Heard them Say by Kanye West, Directed by Michel Gondry (2012)
Michel Gondry has the extraordinary ability to turn the images he sees in his head into captivating and unique visuals in motion on screen. Gondry’s work can be described as unusual or rudimental in a sense, but this is where his childhood dreams and imaginations come to life. In-camera techniques are used, much like a magician uses his hands, to create illusions that trick the mind, as well as the eyes. Michel Gondry’s films, such as the music video Heard them Say (2012) which he directed for Kanye West, are very similar in many ways to George Méliès’ short films, such as The Vanishing Lady (1896).
Mèliès and Gondry evoke a sense of wonder in their films and aren’t “afraid to invent visual singularity” (Thill, 2006), but the real similarity between the two directors is their use of in-camera techniques. Substitution splicing (Ezra, 2000), also known as ‘stop motion’ (Ezra, 2000), is an in-camera technique that originates in the work of George Méliès and is commonly used in many of Michel Gondry’s films. For example, in the music clip Heard them Say (2012), throughout the entire clip Gondry creates the illusion that the beds and everything in the shopping centre are moving on their own accord, when in actual fact Gondry has used ‘substitution splicing’ (Ezra, 2000), where he has taken many shots of the bed in different positions all over the store by stopping the camera, moving the bed slightly and the starting the camera, ‘stop motion’ (Ezra, 2000). This technique was also used in Méliès short film The Vanishing Lady (1896), but rather than using it for a moving effect, Méliès uses it to create a disappearing/reappearing effect where a cloth is placed over a lady sitting on a chair and each time it is removed the lady disappears and a skeleton takes her place, which is all done with the technique of ‘stop motion’ (Ezra, 2000).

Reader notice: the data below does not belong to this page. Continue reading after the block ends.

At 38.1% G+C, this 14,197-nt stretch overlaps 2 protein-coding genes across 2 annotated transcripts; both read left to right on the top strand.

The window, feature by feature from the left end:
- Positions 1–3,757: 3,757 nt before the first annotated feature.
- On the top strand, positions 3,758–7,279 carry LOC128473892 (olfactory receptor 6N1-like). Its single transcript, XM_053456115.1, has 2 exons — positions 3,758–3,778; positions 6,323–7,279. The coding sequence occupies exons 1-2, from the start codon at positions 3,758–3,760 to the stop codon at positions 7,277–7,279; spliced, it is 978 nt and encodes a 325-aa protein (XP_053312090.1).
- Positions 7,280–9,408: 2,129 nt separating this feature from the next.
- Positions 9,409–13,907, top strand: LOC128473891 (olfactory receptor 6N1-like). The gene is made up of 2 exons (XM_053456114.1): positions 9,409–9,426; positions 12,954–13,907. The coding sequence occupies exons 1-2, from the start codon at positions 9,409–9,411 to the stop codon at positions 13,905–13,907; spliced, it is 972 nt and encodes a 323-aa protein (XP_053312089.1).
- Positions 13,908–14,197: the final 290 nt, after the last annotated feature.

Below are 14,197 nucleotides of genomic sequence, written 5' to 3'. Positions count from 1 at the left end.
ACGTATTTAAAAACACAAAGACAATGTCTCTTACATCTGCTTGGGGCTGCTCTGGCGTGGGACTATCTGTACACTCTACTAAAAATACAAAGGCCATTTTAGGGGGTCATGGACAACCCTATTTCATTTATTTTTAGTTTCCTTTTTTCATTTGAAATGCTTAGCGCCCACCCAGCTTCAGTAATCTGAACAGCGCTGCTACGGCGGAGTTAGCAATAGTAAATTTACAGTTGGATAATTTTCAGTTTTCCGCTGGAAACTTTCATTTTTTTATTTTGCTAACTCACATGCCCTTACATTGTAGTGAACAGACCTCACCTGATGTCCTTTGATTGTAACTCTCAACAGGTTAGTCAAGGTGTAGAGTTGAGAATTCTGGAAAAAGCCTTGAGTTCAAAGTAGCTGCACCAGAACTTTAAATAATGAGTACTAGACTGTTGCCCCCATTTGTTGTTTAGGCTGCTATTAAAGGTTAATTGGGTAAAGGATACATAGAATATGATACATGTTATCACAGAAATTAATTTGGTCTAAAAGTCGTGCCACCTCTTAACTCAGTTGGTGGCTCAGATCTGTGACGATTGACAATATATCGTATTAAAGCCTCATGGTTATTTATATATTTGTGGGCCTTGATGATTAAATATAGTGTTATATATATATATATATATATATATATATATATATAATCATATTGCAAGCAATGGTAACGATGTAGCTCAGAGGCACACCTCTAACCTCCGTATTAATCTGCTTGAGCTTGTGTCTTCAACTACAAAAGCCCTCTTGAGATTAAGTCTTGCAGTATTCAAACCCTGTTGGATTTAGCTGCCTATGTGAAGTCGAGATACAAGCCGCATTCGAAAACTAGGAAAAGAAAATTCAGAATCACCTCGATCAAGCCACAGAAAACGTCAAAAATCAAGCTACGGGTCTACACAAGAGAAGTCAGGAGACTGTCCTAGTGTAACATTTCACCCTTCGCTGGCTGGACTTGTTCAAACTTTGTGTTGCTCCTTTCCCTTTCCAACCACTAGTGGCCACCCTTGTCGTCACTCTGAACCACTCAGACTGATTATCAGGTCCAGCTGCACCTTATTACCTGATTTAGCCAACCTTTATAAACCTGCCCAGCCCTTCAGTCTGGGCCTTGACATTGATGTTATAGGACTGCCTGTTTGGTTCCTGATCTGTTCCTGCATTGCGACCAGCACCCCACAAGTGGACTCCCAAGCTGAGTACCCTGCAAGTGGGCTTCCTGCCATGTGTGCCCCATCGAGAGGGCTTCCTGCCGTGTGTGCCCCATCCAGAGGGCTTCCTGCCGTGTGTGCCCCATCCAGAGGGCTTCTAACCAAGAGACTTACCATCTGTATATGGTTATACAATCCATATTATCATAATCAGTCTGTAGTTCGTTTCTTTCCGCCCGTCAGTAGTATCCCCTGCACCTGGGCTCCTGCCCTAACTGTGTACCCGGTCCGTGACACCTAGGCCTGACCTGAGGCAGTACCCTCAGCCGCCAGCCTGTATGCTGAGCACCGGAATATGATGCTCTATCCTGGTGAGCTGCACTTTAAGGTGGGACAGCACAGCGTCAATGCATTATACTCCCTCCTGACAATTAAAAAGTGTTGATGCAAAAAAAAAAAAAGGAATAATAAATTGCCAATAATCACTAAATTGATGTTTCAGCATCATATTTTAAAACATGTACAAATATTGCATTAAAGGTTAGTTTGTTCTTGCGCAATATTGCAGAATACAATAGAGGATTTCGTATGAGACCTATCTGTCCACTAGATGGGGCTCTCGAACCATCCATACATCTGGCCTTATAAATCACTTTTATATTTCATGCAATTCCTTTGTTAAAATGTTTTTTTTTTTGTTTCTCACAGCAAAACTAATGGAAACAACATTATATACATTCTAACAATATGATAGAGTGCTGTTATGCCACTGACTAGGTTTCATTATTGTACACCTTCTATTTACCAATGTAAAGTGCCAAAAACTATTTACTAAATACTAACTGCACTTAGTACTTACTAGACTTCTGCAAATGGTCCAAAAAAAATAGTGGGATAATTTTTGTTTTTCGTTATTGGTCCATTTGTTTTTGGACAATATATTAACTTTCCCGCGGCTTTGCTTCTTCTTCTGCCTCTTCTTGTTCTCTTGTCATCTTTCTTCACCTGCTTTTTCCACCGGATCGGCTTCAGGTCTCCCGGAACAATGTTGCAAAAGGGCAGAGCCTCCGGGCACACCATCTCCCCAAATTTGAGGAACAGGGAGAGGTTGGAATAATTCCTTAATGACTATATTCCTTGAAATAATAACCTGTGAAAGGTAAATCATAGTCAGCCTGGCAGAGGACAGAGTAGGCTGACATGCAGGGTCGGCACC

It is evident that Gondry has been inspired by the techniques founded by Méliès, which brings about comparisons of their works, but I believe there is still contrast. Although Gondry uses similar techniques to Méliès, I believe it is how he uses these techniques which separates him from Méliès and makes his work recognisable for his unique concepts and powerful story-telling, rather than Méliès techniques.
Change Before Going Productions. (2011) The Vanishing Lady [media]. Retrieved from https://www.youtube.com/watch?v=f7-x93QagJU
Enigmatic Lucifer. (2012). Kanye West: heard ’em say ft. adam levine (original video) [media]. Retrieved from https://www.youtube.com/watch?v=k7Bu3tp4lLg
Partizen Official. (2014). I’ve been twelve forever. [media]. Retrieved from https://www.youtube.com/watch?v=zF8kN-M2XNY
Ezra, E. (2000). George Méliès, Machester & New York: Machester University Press. Retrieved from http://onlineres.swin.edu.au.ezproxy.lib.swin.edu.au/497036.pdf
Thill, S. (2006). How my Brain Works: an interview with Michel Gondry. Retrieved from http://brightlightsfilm.com/brain-works-interview-michel-gondry/#.Vc1_plzuUas